Here is the Vocoder V with the step-by-step integrated tutorial opened on the right side – note how the function being viewed is highlighted on the instrument GUI, and the instrument is still operational so you can make changes and see and hear what settings do.

One consideration with Vocoder V is that using an external input (the Voice selection in the upper toolbar) rather than the internal samples, you must be able to route audio into the plug-in. Many DAWs can do this (Ableton Live 9/10/11, Bitwig 3, Steinberg Cubase 9/10/11, Apple Logic Pro X, Native Instruments Maschine 2, Avid Pro Tools 2019-2020, Cockos Reaper (any version), Reason, and Cakewalk by BandLab). However, current versions of some DAWs cannot do this (PreSonus Studio One 5 or earlier, and FL Studio, for two of them). However, you can trigger samples for playback with the Sample mode using any DAW which can keep you entertained for hours of weeks!

Technical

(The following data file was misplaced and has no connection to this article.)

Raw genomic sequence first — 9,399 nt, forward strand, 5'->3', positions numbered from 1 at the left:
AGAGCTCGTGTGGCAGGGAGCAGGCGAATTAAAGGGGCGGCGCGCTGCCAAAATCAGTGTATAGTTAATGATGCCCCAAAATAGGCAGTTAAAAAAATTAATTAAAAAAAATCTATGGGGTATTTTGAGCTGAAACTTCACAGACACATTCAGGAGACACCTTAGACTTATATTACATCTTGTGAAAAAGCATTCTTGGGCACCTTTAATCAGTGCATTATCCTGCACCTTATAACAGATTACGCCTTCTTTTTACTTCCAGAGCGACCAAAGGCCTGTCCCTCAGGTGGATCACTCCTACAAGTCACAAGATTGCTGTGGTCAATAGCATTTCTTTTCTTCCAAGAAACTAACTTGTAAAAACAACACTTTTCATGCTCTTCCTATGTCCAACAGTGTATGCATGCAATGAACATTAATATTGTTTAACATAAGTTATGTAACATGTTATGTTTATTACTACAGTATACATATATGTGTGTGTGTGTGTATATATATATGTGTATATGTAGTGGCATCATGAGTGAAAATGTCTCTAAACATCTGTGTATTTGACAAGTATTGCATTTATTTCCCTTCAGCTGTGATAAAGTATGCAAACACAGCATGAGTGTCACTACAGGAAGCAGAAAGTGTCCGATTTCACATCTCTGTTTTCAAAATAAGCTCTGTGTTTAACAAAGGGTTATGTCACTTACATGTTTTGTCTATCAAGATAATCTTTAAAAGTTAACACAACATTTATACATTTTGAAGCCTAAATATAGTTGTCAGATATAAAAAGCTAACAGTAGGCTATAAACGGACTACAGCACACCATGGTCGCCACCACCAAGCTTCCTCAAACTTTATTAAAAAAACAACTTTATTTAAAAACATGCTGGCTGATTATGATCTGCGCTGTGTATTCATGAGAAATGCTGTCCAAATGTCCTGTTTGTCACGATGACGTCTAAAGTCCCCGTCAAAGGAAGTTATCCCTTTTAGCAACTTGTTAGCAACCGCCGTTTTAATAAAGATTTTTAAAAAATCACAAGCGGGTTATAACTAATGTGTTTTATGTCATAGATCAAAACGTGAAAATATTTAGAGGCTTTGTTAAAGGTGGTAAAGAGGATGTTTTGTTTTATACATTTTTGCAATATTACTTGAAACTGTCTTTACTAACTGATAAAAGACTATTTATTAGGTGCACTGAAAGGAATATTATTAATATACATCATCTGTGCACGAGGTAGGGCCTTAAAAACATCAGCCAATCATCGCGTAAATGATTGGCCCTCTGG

I tested these emulations using a PC Audio Labs Rok Box with Intel Core i7-4770K CPU @ 3.5 GHz with 16 GB RAM. CPU usage varied from model to model and with the settings and number of notes played at once. Arturia have added a CPU usage display in the lower toolbar that shows “real-time CPU use” where real-time processing is basically the amount of CPU time used by the audio thread servicing the sound device – it measures a single thread and reflects only the CPU time used by one core, giving you an indication of how much leeway you have in processing. The Arturia meter agrees very closely with REAPER’s RT CPU measure which is usually higher than total CPU use (the percent of all cores’ capacity that is being used as reported by the Windows Task Meter). At any rate, the V Collection instruments typically run from about 1% to 4.5% total CPU and from about 8% to 30% RT CPU (which is what the new Arturia meter indicates). These are reasonable levels for the amount of simulation going on and I had no trouble running multiple instances and multiple instruments at once.